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MNI POLICY: Economic Concerns Weigh On BOJ's April Exit Plan

(MNI) Tokyo

Growing concern over Japan’s outlook due to weaker-than-anticipated GDP alongside anxiety over a slower U.S. economy could lead the Bank of Japan to delay a shift away from easy policy expected in April, MNI understands.

BOJ officials will focus on revision to preliminary Q3 GDP data on Dec. 8, which fell 0.5% q/q – the first contraction in three quarters, which has led some to question whether an April exit remains possible, despite persistently strong inflation and growing hope for wage hikes in 2024.

MNI reported last week the BOJ could exit its easy policy settings next April should it receive strong evidence of a virtuous wage-price cycle. (See MNI POLICY: Solid Wage Data Needed Before BOJ April Exit Talk)

The BOJ believes a sustainable economic recovery is a key requirement for the development of a strong wage-price cycle in 2024 and the stable achievement of the 2% price target. A weaker economy will spoil the foundation for wage growth and make it difficult for the BOJ to remove negative rates and yield curve control by April.

BOJ Governor Kazuo Ueda’s view on the economic outlook also remains cautious and he will push against any premature policy shift that could jeopardise achieving the bank’s 2% price target.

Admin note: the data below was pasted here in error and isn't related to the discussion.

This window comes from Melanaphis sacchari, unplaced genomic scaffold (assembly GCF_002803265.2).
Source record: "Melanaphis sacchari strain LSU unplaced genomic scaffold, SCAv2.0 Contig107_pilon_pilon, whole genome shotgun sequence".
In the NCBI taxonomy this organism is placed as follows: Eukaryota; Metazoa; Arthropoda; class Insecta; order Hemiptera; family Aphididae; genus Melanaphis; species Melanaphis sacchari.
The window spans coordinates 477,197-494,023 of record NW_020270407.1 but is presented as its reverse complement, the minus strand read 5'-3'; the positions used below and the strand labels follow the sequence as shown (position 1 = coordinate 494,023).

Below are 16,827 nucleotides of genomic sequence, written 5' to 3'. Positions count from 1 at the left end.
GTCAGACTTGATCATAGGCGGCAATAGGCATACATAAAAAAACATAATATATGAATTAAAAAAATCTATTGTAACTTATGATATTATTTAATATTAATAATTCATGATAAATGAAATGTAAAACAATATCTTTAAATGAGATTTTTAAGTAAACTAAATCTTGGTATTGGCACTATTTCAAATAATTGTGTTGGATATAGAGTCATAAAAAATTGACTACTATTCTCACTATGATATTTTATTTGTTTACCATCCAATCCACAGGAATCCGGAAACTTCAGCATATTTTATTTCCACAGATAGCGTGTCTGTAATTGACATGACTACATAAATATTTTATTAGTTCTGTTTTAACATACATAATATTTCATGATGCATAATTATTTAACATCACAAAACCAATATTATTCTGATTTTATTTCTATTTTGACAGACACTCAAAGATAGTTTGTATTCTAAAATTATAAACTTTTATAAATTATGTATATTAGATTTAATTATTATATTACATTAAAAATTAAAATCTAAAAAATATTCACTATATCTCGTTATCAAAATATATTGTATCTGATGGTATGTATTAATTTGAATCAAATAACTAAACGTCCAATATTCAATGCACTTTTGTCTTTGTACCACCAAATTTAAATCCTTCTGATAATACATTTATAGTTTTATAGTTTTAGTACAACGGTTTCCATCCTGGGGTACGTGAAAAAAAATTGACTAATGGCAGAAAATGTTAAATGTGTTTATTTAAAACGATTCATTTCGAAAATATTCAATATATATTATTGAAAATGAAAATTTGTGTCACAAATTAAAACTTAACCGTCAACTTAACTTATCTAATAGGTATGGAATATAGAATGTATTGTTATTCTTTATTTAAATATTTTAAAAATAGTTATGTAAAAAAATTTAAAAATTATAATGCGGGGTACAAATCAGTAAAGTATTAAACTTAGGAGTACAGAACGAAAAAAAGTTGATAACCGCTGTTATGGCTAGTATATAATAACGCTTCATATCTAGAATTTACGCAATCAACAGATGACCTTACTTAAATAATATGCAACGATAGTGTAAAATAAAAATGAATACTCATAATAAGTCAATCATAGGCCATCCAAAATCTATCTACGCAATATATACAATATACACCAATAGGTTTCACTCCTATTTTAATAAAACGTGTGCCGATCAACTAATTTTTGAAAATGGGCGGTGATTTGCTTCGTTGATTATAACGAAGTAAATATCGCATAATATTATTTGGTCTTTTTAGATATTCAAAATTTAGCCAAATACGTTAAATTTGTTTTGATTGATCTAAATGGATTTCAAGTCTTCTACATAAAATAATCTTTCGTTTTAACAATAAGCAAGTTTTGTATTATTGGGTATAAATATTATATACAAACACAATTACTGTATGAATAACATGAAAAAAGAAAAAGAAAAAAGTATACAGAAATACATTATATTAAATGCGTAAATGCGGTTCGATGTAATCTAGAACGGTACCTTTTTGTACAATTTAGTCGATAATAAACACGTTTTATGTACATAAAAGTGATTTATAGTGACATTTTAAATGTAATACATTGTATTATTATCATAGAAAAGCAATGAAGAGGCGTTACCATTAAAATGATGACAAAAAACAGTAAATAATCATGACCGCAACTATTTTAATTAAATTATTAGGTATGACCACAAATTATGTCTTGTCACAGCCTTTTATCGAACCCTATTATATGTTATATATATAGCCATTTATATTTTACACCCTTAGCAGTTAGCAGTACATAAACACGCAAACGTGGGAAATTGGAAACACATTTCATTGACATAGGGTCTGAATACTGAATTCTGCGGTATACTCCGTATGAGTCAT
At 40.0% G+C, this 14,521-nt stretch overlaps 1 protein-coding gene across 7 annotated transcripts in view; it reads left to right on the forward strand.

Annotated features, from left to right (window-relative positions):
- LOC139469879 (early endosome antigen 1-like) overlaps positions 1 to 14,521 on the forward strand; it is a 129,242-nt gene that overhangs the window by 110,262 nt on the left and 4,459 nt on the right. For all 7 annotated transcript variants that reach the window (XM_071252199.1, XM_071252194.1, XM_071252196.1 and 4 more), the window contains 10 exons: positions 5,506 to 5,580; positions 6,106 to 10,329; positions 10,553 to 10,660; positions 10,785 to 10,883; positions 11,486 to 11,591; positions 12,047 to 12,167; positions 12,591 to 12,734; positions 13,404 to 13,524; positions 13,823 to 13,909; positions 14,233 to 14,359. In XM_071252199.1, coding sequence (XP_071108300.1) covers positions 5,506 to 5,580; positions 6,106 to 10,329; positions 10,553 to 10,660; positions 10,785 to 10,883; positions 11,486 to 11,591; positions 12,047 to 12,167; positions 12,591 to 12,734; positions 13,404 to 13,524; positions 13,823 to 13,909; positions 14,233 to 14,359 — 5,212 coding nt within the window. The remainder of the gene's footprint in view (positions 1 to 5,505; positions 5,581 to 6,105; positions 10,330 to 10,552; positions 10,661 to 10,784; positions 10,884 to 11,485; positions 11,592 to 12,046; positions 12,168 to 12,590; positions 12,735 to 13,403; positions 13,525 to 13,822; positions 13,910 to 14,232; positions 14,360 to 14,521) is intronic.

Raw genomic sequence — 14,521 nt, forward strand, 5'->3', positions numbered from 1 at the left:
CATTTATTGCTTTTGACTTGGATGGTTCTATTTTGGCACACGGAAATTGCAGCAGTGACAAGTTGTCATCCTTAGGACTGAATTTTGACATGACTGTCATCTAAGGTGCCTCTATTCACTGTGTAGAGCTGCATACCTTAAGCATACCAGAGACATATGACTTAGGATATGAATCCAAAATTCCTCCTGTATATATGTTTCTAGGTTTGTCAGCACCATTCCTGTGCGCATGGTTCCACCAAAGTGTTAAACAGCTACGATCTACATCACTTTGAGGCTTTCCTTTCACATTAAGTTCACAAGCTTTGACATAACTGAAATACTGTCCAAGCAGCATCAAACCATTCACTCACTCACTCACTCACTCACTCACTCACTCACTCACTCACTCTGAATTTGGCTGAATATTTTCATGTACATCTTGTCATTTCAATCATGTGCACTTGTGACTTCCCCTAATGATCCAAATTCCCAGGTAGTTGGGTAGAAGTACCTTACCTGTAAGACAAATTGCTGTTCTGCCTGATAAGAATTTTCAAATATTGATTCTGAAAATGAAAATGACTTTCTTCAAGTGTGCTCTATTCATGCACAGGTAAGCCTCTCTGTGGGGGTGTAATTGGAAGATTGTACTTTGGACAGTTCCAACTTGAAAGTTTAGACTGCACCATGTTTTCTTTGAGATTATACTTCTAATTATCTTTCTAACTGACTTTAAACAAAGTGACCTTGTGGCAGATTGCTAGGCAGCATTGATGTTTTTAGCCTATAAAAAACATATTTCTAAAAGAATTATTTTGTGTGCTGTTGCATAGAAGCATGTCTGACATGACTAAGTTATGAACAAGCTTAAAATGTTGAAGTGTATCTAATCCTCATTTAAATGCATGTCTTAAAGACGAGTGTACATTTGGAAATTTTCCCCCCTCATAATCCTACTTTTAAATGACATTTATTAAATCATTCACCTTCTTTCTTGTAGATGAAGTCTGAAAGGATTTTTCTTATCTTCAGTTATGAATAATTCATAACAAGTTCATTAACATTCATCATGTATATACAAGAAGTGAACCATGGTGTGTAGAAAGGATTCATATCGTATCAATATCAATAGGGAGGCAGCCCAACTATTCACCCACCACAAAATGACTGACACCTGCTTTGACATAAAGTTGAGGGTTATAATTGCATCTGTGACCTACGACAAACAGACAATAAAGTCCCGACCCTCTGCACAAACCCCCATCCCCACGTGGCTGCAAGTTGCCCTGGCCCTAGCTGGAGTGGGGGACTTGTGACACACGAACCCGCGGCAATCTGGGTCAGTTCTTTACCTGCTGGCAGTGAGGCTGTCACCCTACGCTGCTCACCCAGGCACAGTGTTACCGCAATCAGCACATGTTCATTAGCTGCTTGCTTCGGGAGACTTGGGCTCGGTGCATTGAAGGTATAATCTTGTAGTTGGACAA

Bank officials believe private consumption will continue to recover moderately but that it lacks upward momentum as households shift to more defensive spending habits, such as a stronger move towards more inexpensive products.

Capital investment linked to machinery and construction will remain weak, despite solid plans, due to heightened uncertainty over the global economy. Private consumption, which accounts for about 60% of Japan's GDP, fell 0.04% q/q in Q3, after a revised 0.9% fall in Q2, while capex fell 0.6% q/q following an unrevised 1.0% fall in Q2.

BOJ officials are focused on revised capex plans this fiscal year and corporate price-setting behaviour in the Tankan survey due Dec. 13. They will carefully examine the outlook for domestic demand in the coming months.

The impact of aggressive rate hikes among developed economies could also finally catch up with Japan’s real economy and financial system, officials note. The first-half 2024 U.S. economic outlook will feature heavily in the BOJ's policy decisions as the central bank wants certainty the U.S. will not fall into serious recession before entertaining exit plans.

MNI Tokyo Bureau | +81 90-2175-0040 |
MNI Tokyo Bureau | +81 90-2175-0040 |

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